But it’s not explored in any way and brushed aside in favour of yet more lightweight action.

The stunt team and camera operators deserve plaudits but for everyone else it’s a wipeout.

The Gunman

Director: Pierre Morel (2015)

Sean Penn is a brain-damaged assassin on the run in this dull and brutal action thriller.

It has a preposterous plot, makes heavy-handed political statements and has no sympathetic characters.

The frequent action sequences are powered by a fistful of heavyweight actors (Sean PennJavier BardemIdris ElbaRay Winstone and Mark Rylance). But they can’t distract you from how staggeringly implausible it all is.

Eight years ago, private security operative and part-time assassin Jim Terrier (Penn) abandoned his lovely girlfriend Annie (Jasmine Trinca) in the Democratic Republic of Congo.

He had to leave quickly after being the principal gunman responsible for the murder of the Minister of Mining, which threw the troubled country into renewed chaos.

Now Terrier has returned and is now working peacefully for an NGO but Annie is long gone. This gives Terrier plenty of time to go surfing and show off his impressive physique.

Penn’s body is by Charles Atlas, hair colour by Paul McCartney and skin tone by David Dickinson.

One day he’s attacked by shotgun and machete wielding thugs. After manfully protecting himself with a shovel, he’s jetting off to London to talk to former colleagues to discover why he’s been targeted.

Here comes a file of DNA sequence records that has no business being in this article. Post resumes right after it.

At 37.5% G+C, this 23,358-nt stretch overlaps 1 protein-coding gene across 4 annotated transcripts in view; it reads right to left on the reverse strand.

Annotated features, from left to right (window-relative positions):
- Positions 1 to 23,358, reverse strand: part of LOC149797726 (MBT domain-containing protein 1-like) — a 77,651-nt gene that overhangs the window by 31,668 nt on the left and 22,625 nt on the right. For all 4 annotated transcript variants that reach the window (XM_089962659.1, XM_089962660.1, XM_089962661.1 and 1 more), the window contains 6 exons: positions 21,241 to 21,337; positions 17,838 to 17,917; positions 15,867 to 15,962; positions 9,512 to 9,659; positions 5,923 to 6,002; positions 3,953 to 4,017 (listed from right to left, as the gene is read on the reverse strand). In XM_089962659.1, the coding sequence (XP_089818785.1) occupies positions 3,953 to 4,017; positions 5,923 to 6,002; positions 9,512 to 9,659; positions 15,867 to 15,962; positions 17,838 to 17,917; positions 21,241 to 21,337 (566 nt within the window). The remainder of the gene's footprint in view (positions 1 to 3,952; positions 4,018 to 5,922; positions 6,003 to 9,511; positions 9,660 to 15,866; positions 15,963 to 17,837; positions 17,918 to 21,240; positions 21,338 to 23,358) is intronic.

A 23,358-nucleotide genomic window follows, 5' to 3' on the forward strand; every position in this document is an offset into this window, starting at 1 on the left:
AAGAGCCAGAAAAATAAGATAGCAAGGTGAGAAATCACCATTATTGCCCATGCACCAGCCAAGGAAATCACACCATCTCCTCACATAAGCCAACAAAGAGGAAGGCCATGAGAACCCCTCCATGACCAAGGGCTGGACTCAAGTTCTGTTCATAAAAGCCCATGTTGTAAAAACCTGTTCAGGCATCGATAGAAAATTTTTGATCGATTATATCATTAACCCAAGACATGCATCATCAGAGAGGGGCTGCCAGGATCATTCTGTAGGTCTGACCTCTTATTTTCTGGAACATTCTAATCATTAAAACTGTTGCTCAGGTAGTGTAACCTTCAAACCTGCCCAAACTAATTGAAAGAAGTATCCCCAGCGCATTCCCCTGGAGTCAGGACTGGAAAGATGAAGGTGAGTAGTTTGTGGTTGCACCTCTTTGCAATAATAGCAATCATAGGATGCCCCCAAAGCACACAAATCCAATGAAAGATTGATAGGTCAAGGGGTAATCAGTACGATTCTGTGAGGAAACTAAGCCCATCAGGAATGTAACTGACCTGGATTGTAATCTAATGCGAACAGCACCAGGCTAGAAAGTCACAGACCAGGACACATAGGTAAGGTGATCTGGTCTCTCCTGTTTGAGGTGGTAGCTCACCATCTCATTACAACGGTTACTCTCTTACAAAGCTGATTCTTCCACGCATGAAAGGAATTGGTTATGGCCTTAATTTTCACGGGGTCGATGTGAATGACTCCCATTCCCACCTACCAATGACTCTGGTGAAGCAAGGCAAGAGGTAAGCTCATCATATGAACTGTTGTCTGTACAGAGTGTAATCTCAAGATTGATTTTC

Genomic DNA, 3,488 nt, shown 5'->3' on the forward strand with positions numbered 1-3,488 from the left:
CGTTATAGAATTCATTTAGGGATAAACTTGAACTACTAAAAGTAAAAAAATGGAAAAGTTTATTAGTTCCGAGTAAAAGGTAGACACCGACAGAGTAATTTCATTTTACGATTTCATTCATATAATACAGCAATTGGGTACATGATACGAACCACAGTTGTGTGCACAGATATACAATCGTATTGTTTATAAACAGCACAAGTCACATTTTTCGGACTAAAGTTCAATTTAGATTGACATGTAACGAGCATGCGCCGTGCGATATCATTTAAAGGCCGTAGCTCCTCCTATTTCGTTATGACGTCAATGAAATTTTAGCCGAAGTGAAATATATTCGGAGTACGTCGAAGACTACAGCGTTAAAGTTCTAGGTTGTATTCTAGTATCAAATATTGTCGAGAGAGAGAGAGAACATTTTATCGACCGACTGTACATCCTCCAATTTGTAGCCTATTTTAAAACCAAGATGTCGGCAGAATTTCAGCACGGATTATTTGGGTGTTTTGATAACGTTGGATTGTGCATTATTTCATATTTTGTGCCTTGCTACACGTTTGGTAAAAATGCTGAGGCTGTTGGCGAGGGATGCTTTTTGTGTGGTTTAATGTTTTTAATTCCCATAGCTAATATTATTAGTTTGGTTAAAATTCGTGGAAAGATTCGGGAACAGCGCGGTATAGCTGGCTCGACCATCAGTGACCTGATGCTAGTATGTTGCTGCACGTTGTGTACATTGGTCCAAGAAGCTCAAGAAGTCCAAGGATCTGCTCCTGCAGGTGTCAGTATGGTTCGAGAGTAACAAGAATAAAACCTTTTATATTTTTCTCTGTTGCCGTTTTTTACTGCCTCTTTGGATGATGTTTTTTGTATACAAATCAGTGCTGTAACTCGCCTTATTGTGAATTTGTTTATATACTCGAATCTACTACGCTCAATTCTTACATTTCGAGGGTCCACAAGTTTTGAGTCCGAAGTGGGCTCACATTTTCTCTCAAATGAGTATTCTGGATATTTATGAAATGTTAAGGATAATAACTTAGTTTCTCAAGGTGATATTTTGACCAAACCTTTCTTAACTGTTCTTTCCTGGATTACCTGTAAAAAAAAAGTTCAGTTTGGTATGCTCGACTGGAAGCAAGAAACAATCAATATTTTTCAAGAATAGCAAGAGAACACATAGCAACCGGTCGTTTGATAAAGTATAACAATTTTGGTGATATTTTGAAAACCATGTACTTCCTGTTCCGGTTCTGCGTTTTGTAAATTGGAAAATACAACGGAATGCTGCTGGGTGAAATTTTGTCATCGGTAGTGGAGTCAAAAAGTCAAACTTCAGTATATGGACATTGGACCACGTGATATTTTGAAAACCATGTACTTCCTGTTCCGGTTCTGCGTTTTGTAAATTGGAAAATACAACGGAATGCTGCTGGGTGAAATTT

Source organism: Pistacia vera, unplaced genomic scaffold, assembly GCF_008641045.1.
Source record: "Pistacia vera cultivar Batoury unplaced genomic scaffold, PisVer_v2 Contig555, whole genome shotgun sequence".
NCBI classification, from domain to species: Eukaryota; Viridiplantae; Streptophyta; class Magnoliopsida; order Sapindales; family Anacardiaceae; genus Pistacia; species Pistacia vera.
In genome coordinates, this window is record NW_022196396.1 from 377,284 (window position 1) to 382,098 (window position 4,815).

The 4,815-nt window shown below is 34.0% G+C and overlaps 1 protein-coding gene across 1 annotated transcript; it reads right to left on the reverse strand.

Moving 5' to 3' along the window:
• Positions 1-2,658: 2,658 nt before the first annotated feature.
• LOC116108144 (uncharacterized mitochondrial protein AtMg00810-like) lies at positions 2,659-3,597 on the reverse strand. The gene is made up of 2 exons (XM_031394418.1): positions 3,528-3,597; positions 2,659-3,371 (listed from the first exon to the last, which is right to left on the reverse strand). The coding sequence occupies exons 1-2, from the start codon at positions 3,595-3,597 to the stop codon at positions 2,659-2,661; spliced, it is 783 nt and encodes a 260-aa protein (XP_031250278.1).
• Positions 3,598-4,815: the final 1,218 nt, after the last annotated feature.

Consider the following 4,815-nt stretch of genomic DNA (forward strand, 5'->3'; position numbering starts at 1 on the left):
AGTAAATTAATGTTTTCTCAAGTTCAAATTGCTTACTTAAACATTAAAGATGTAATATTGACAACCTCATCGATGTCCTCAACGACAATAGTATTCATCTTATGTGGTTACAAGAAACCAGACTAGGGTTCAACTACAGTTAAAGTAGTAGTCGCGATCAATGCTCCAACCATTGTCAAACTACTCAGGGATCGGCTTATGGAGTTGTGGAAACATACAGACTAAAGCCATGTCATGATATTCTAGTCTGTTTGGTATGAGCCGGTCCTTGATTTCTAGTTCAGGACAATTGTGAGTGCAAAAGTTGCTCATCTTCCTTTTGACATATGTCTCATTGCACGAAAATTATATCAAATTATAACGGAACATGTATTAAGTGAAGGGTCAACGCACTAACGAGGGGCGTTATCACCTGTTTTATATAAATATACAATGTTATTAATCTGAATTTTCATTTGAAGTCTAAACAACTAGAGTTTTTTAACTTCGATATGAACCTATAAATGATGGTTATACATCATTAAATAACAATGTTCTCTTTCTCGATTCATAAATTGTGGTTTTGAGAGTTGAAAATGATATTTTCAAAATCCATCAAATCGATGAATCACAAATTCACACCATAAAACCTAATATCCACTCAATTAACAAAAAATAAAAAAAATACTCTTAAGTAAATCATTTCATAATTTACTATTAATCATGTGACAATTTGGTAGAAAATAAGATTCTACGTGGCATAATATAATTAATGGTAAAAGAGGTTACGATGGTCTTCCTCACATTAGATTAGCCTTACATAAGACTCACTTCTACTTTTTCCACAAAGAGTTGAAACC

In a swanky office overlooking St Paul’s Cathedral he meets Cox (Rylance). He now heads a multinational security firm and explains the other members of Terrier’s former hit-squad are dead.

So Terrier meets his friend and former SAS soldier Stanley (Winstone) in the pub. After winning a fight with a footie fan, Terrier is diagnosed with a brain condition which causes amnesia, nausea, headaches, dizziness and blurred vision.

It’s incurable but the doctor does provide headache pills and a sweet smile.

Terrier’s amnesia is so bad he forgets to suffer symptoms. Especially after being involved in explosive gunfights of the sort he’s specifically told to avoid, for fear of aggravating his condition.

London is grey so they fly to sunny Barca sunny which is full of bull-fighting. They contact a civilian who ran the Congo assassination, the drunkard Felix (Bardem).

He’s now married to Terrier’s former love Annie and lives in a palatial villa – but keeps his flash car in a nearby farmer’s barn.

Afters some handbags in a restaurant Annie finds Terrier at his secret Spanish Legion hideout. They’re soon making up for lost time before being separated – again.

Cinematographer Flavio Martinez Labiano aims for epic sweep with helicopter shots and tries to heighten our tension by closing the frame with lots of shallow focus.

The brutal violence but conspicuous lack of nudity and bloodshed suggests a more graphic product was imagined in the filming but the four – count them – four producers compromised the editing of Frédéric Thoraval to chase a lower certificate and a wider market.

The plot ricochets around with betrayals, explosions and a brief appearance by Idris Elba. There’s neck-snapping fist-fights, lots of gun play, more explosions and an angry bull.

There’s lots of bull here and if that weakly constructed metaphor is good enough to be used in the film – then it’s good enough for this review.